April 13, 2010
 

Brokaw's Best Of The Fest - Part Two.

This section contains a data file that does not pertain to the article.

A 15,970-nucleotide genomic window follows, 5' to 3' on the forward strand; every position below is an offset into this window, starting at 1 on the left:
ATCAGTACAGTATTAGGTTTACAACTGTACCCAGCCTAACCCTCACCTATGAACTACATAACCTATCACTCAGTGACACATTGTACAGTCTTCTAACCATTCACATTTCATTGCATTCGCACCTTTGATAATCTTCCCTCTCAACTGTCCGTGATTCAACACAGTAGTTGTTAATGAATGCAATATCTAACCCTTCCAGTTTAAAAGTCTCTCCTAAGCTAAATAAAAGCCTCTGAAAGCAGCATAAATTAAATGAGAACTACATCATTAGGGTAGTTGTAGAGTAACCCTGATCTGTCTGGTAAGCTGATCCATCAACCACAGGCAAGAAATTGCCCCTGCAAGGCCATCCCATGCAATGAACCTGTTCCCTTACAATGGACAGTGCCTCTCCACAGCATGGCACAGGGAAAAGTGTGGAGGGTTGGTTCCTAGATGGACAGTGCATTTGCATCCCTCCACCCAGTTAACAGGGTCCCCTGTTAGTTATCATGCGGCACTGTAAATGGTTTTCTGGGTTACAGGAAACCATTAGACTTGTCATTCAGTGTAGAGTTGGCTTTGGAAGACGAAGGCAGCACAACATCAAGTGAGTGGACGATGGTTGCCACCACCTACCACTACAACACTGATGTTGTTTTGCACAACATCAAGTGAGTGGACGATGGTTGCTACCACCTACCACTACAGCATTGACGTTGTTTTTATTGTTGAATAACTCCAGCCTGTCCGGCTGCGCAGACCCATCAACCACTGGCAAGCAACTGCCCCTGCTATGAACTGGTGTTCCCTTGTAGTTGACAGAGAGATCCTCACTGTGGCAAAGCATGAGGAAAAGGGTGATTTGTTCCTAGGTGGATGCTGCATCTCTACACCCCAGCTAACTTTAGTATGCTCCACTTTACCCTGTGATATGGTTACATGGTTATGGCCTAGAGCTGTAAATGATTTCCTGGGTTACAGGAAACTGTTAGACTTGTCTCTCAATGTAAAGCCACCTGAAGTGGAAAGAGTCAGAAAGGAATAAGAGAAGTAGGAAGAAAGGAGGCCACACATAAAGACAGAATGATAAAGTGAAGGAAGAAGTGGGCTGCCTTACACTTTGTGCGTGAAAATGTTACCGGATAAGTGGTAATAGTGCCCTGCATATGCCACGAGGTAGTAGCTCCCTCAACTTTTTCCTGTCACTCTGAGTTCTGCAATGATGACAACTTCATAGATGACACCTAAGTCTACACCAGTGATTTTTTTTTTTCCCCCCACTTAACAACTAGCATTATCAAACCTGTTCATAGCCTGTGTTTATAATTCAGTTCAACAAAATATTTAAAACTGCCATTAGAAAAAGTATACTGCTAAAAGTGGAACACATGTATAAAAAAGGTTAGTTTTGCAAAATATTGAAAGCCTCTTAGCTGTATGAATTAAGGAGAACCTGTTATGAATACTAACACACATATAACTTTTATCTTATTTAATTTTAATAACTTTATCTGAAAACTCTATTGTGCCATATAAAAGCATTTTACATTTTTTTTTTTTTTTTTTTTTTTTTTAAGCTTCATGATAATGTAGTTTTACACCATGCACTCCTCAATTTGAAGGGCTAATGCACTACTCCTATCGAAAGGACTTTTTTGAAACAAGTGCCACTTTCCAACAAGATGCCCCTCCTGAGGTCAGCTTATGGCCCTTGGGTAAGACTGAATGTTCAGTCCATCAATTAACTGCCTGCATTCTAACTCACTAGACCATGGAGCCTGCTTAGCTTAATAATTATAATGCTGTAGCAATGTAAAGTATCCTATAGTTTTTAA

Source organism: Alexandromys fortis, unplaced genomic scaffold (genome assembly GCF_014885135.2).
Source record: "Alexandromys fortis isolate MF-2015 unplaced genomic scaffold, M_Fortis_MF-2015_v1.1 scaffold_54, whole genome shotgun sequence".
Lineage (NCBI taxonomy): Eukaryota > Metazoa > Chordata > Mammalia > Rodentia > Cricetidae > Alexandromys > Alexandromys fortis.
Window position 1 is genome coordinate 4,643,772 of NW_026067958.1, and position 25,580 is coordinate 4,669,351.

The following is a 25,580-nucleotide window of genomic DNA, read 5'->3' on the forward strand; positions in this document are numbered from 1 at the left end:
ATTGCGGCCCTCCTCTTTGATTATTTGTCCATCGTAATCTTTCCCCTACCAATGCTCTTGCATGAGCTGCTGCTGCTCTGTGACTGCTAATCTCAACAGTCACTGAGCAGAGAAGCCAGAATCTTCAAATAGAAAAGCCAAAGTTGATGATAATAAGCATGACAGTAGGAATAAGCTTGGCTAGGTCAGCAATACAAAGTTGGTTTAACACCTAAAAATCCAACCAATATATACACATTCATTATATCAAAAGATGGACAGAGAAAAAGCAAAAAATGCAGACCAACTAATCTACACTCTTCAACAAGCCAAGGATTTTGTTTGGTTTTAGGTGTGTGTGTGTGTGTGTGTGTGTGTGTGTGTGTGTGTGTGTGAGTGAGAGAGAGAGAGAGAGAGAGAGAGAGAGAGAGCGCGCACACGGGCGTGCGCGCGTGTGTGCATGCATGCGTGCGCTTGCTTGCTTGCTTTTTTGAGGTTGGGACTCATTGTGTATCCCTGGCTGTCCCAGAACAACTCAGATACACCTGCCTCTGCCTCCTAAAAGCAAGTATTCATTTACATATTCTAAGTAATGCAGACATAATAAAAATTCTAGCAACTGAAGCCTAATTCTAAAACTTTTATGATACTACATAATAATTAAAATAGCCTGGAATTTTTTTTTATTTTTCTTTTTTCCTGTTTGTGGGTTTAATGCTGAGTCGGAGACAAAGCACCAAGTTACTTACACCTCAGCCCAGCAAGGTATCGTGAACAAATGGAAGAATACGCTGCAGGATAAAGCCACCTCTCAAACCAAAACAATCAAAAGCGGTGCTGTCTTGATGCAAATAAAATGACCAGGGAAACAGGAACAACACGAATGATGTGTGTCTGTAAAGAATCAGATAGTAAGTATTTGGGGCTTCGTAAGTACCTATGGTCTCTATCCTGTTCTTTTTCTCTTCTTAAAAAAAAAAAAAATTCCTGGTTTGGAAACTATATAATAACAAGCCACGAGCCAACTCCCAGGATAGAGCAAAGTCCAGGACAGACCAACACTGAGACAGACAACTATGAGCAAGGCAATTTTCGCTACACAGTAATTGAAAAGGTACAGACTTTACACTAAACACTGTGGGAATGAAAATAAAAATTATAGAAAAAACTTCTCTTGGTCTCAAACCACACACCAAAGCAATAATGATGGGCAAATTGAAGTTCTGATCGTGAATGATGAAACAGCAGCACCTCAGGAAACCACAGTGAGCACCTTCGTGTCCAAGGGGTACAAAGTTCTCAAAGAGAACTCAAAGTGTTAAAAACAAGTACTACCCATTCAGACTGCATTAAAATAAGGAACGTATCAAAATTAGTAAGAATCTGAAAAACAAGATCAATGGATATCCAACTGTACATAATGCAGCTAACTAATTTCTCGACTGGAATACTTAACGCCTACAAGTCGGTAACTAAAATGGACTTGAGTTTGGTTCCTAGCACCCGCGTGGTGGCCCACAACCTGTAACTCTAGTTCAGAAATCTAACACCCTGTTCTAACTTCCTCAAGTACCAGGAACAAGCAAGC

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"The Art of The Steal." If you live and work in New York advertising, you're aware every day how Mayor Mike Bloomberg practices the steal. We call it the privatization of public space--little by little, Manhattan's streets, sidewalks, parks and plazas are being ceded to marketers. From our graceless Cemusa bus shelters with their 24/7 motorized one-sheets to the advertising-supported banners stretched taut on light poles up and down our major residential avenues, the city of eight million stories is fast becoming the city of eight million pitches. A piece of Central Park has been leased to Chanel, the planters on Donald Trump's Fifth Avenue block virtually cover the pedestrian crosswalk, the 4th Street basketball court has been rented out for a fashion show--it goes on and on. This steal is the prime agenda of the 60 Business Improvement Districts (BIDs) spread across New York's five boroughs, aided and abetted by our City Council and blessed by the departments of consumer affairs and parks/recreation. The defense, of course, is that New York is broke and needs to raise revenues by placing non-traditional messages and events in the most conspicuous public locations. It's stealth advertising without the stealth.